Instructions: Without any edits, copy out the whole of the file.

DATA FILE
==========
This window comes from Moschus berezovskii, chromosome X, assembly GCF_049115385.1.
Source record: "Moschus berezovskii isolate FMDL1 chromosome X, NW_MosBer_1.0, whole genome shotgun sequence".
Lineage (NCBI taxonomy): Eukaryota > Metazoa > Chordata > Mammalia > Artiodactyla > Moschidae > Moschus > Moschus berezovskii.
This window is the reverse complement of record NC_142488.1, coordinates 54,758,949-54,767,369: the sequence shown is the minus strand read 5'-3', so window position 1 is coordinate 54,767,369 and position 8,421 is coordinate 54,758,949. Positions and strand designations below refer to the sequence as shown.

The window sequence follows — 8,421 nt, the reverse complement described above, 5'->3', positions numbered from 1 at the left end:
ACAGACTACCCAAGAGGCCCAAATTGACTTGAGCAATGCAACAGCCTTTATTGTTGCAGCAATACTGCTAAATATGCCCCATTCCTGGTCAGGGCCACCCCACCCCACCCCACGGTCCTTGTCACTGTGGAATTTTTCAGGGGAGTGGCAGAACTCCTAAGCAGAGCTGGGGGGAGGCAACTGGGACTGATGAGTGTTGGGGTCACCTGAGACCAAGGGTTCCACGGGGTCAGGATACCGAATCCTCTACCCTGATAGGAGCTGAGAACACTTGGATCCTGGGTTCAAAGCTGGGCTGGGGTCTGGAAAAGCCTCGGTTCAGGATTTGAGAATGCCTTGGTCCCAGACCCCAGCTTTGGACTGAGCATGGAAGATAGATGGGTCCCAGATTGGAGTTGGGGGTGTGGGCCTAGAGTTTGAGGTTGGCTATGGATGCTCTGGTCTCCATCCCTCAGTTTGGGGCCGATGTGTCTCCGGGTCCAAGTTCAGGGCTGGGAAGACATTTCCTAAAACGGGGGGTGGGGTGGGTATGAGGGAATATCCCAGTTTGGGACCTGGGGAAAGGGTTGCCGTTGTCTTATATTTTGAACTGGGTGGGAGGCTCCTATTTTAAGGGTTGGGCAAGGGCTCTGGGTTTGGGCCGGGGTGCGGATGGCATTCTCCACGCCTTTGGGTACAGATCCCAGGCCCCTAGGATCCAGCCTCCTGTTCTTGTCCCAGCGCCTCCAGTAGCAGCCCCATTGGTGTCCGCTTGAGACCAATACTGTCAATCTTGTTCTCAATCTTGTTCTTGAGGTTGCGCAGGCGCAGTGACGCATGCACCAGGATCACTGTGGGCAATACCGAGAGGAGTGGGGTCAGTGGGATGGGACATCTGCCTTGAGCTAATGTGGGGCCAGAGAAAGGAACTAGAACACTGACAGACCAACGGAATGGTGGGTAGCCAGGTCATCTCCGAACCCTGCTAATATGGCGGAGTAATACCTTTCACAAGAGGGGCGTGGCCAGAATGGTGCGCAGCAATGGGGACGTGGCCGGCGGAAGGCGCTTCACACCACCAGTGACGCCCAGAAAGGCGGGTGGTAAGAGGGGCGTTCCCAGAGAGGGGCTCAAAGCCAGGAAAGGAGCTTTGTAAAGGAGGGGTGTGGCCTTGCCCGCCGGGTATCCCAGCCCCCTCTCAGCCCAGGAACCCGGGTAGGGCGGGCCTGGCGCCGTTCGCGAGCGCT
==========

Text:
This window comes from Moschus berezovskii, chromosome X, assembly GCF_049115385.1.
Source record: "Moschus berezovskii isolate FMDL1 chromosome X, NW_MosBer_1.0, whole genome shotgun sequence".
Lineage (NCBI taxonomy): Eukaryota > Metazoa > Chordata > Mammalia > Artiodactyla > Moschidae > Moschus > Moschus berezovskii.
This window is the reverse complement of record NC_142488.1, coordinates 54,758,949-54,767,369: the sequence shown is the minus strand read 5'-3', so window position 1 is coordinate 54,767,369 and position 8,421 is coordinate 54,758,949. Positions and strand designations below refer to the sequence as shown.

The window sequence follows — 8,421 nt, the reverse complement described above, 5'->3', positions numbered from 1 at the left end:
ACAGACTACCCAAGAGGCCCAAATTGACTTGAGCAATGCAACAGCCTTTATTGTTGCAGCAATACTGCTAAATATGCCCCATTCCTGGTCAGGGCCACCCCACCCCACCCCACGGTCCTTGTCACTGTGGAATTTTTCAGGGGAGTGGCAGAACTCCTAAGCAGAGCTGGGGGGAGGCAACTGGGACTGATGAGTGTTGGGGTCACCTGAGACCAAGGGTTCCACGGGGTCAGGATACCGAATCCTCTACCCTGATAGGAGCTGAGAACACTTGGATCCTGGGTTCAAAGCTGGGCTGGGGTCTGGAAAAGCCTCGGTTCAGGATTTGAGAATGCCTTGGTCCCAGACCCCAGCTTTGGACTGAGCATGGAAGATAGATGGGTCCCAGATTGGAGTTGGGGGTGTGGGCCTAGAGTTTGAGGTTGGCTATGGATGCTCTGGTCTCCATCCCTCAGTTTGGGGCCGATGTGTCTCCGGGTCCAAGTTCAGGGCTGGGAAGACATTTCCTAAAACGGGGGGTGGGGTGGGTATGAGGGAATATCCCAGTTTGGGACCTGGGGAAAGGGTTGCCGTTGTCTTATATTTTGAACTGGGTGGGAGGCTCCTATTTTAAGGGTTGGGCAAGGGCTCTGGGTTTGGGCCGGGGTGCGGATGGCATTCTCCACGCCTTTGGGTACAGATCCCAGGCCCCTAGGATCCAGCCTCCTGTTCTTGTCCCAGCGCCTCCAGTAGCAGCCCCATTGGTGTCCGCTTGAGACCAATACTGTCAATCTTGTTCTCAATCTTGTTCTTGAGGTTGCGCAGGCGCAGTGACGCATGCACCAGGATCACTGTGGGCAATACCGAGAGGAGTGGGGTCAGTGGGATGGGACATCTGCCTTGAGCTAATGTGGGGCCAGAGAAAGGAACTAGAACACTGACAGACCAACGGAATGGTGGGTAGCCAGGTCATCTCCGAACCCTGCTAATATGGCGGAGTAATACCTTTCACAAGAGGGGCGTGGCCAGAATGGTGCGCAGCAATGGGGACGTGGCCGGCGGAAGGCGCTTCACACCACCAGTGACGCCCAGAAAGGCGGGTGGTAAGAGGGGCGTTCCCAGAGAGGGGCTCAAAGCCAGGAAAGGAGCTTTGTAAAGGAGGGGTGTGGCCTTGCCCGCCGGGTATCCCAGCCCCCTCTCAGCCCAGGAACCCGGGTAGGGCGGGCCTGGCGCCGTTCGCGAGCGCT